What I like to do is declare a ISkeleton interface which is an object that has a boolean property on it called skeleton. Then create an array of objects each with there own skeleton property set to true. This is then the array that is passed to the startsWith operator to be emitted first by the genres$ observable.


interface ISkeleton{
    skeleton: boolean;
}

const SKELETONS: ISkeleton[]  = [
    { skeleton: true },
    { skeleton: true }
    ... // since this is for a listView I have quite a few of these. 
];

@Component({...})
export class HomeComponent implements OnInit {

    genres$: Observable<ISkeleton[] | string[]>;

    constructor(private genreService: GenreService) {
    }

    ngOnInit() {
        // Get a list of genre's from the genre service. but first, start by  
        // emmiting the SKELETONS array.
        this.genres$ = this.genreService.getGenres()
            .pipe(startWith(SKELETONS));
    }

Now everything is just about hooked up. However, if we run our app we are still not seeing our skeleton templates. The last step is to update our template selector function. All we need to do is check if the item object that is passed to it has a skeletons property on it. If that returns truthy, then have our template selector function return the key of 'skeleton'.

templateSelector(item) {
    if (item.skeleton) {
        return 'skeleton';
    }
    return 'template';
};

Finished Product

All tied together

As you can see in the above gif when a user first comes to this view they are greeted with a list of skeletons immediately. Then once the HTTP request completes the view switches to a list of musical genres. We have been primed so to speak for this layout with the skeletons.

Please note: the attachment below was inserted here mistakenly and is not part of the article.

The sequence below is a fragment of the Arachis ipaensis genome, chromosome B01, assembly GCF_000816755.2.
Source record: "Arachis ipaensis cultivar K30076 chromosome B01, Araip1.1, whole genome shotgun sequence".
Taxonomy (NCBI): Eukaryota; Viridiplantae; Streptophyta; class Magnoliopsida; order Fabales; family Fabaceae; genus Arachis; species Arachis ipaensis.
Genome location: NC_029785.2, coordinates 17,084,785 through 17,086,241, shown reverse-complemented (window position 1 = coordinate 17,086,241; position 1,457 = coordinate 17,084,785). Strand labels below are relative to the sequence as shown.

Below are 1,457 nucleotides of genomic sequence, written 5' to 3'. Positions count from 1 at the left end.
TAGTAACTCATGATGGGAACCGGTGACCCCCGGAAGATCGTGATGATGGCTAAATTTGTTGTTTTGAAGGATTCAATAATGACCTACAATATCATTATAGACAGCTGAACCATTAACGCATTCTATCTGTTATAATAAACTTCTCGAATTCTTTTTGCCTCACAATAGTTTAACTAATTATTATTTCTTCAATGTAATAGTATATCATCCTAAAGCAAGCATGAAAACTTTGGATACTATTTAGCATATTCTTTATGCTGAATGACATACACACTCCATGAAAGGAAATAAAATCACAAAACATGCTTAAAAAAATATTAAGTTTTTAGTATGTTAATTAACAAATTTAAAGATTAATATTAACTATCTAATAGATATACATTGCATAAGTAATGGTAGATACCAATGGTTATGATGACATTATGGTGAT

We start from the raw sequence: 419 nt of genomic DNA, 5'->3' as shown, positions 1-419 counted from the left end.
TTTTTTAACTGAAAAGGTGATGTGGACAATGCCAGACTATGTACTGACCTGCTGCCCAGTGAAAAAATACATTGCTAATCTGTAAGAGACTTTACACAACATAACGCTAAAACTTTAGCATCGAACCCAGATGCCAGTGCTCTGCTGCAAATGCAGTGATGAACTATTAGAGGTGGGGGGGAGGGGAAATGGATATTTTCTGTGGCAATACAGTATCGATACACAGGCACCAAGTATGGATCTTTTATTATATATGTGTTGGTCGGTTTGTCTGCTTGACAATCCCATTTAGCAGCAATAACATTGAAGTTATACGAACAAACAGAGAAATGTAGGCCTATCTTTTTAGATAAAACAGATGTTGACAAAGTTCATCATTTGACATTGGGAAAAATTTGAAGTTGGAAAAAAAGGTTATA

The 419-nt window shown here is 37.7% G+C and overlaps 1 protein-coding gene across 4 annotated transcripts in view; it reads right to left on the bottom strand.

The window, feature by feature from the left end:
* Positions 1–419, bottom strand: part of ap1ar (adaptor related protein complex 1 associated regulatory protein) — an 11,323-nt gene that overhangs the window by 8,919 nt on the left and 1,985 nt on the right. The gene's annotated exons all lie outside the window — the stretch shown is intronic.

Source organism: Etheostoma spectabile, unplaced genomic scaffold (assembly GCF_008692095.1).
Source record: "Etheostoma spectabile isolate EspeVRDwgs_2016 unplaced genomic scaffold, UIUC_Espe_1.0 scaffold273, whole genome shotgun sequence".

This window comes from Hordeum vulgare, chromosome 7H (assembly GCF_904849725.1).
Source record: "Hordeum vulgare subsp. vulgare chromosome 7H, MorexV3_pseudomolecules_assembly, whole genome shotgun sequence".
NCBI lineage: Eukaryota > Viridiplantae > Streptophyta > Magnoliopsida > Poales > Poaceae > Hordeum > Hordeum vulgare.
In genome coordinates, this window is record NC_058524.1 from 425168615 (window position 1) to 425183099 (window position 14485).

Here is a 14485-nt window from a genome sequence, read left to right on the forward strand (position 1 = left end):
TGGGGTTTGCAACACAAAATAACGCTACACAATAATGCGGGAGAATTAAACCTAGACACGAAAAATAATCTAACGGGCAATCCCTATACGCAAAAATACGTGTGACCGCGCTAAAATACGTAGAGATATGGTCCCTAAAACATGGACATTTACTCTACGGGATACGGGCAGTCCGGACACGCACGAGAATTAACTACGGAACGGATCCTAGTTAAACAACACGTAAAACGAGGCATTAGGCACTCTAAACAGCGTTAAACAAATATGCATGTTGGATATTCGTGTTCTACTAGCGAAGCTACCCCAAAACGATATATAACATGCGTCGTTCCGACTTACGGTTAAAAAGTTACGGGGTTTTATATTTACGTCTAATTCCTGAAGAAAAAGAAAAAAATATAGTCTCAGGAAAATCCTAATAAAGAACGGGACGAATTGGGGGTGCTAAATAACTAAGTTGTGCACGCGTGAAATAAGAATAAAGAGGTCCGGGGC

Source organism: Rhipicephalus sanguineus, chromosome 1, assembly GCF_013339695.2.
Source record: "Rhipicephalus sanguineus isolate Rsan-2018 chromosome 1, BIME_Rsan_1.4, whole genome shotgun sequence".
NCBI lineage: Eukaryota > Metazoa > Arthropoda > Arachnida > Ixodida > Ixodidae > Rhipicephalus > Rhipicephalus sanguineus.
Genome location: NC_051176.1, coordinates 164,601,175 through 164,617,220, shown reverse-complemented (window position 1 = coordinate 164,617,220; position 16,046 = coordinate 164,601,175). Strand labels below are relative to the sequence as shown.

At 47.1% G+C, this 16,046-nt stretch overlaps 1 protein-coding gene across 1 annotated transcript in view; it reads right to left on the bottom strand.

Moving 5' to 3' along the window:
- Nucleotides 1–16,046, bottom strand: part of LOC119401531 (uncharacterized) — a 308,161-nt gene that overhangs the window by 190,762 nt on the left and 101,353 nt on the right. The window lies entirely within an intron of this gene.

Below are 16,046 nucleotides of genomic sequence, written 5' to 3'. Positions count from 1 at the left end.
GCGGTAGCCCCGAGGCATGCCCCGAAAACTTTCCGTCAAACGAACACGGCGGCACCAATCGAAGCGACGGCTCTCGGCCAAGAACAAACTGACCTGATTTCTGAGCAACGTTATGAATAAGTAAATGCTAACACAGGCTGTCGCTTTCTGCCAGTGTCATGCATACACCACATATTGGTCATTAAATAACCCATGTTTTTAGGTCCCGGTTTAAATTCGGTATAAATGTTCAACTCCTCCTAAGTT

Setting up our skeleton screens this way is only the beginning, there is so much more you could do with this pattern especially when it comes to animations. Because of the power of NativeScript's ListView, Angular and RxJS we have a very succinct code base to build upon.

You can view a working sample on the NativeScript Playground here. Just a disclaimer it's currently styled to look good on iOS since I don't have an Android phone to test on currently.

Thanks for reading, I hope you enjoyed my take on this pattern. If you did, please share with your friends and co-workers. I'd really enjoy any feedback you have via the comments below. Or if you have your own take on skeleton screens in NativeScript let's see those too!

Discussion

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Just awesome!! Willing to get into NativeScript for all comming mobile projects.

 

Glad you enjoy it! Feel free to hit me up if you need any help!

 

Beautiful! Thanks for sharing this technique :)